Till that one fateful day the call was made,
The soldier had fallen that very day,
They were doing a bus check as a usual day but then,
Shots that had taken place within the rush,
The soldier had been shot for upholding the law,
The reports said there had been a struggle,
And two shots were fired piercing his body,
Through it all he never gave up,
For he put up a great fight,
Knowing that there were others on the bus that were depending on his might,
His partner went into action doing the best he could do,
With that, another shot was fired in an action of rescue,
Trying to help by backing up his partner,
Killing the man that was to blame for that horrible day,
Sirens were heard that tragic day, as the officer lay very grave,
He had a smile because he had done his job,
For he had taken an oath to protect and serve,
And he made sure he did what was to be done,
He gave up his life in line of duty,
Saving the people from what could have been worse,
He died as a hero to all he knew,
A fallen soldier as one would say,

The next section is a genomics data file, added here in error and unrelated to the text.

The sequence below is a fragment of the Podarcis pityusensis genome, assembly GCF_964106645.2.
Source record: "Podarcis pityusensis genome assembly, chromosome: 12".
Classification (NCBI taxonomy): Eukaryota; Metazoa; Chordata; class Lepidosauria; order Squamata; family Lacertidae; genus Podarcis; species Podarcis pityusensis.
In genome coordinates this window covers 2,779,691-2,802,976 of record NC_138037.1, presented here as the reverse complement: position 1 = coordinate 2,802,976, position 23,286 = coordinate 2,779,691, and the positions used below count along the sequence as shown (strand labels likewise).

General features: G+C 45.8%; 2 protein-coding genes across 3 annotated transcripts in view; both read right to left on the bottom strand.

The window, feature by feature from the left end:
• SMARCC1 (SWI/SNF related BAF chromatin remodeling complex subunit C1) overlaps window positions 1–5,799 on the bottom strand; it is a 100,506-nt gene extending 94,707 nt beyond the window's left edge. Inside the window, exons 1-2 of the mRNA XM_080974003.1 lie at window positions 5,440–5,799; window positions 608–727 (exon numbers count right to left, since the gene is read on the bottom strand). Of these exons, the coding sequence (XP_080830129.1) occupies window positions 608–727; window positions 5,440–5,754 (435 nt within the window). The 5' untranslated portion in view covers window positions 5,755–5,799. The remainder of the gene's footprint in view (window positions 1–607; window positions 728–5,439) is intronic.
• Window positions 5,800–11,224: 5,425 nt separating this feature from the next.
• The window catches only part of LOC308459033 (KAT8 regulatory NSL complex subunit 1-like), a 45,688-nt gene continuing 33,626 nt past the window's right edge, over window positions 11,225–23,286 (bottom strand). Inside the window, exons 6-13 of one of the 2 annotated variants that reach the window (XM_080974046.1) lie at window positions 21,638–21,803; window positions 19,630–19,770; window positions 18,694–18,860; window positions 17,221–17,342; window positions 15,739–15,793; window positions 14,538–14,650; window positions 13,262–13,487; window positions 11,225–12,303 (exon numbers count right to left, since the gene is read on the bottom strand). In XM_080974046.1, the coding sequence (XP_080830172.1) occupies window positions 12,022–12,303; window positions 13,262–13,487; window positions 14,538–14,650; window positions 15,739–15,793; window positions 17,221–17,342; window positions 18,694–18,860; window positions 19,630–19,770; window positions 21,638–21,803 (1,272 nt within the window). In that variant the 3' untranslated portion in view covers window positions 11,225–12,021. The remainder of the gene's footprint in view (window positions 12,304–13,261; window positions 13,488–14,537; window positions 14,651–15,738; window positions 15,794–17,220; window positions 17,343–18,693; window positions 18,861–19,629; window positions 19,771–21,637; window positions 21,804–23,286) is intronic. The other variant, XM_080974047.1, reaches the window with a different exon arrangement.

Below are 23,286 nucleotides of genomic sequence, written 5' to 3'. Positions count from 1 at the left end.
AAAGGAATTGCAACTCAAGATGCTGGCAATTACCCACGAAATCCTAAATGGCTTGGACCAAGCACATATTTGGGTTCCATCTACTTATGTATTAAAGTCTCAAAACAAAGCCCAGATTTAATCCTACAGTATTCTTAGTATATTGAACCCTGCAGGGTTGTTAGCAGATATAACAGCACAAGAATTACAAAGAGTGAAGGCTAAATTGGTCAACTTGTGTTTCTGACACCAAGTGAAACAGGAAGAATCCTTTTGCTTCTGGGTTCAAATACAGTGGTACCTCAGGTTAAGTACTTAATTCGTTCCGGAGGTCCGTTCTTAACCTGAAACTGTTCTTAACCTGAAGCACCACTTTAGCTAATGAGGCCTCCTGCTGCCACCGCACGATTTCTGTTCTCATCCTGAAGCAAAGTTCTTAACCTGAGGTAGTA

Leaving in a respectful way,
For this was what he was destined to do,
From the day he came from his mother's womb.
In memory of all those Officers who also have given their life in the line  of duty.

Relay for Life participants collect over $19,000

Staff Writer

PECOS, Tuesday, May 21, 2002 -- Despite cool, windy conditions, hundreds of people participated  in this year's Relay for Life and raised more money than ever before  Friday night and Saturday morning at Eagle Stadium.

Relay for Life Chairwoman Terri Spence said the walk was great and with the help of the 11 teams participating they were able to break their goal of $19,000.

"It went wonderful," she said. "It was just awesome."

Spence said that not all the money has come in yet therefore the Relay committee does not have a final total.

She said the total, as of the closing ceremony on Saturday, is $20,500, most of which the teams raised themselves.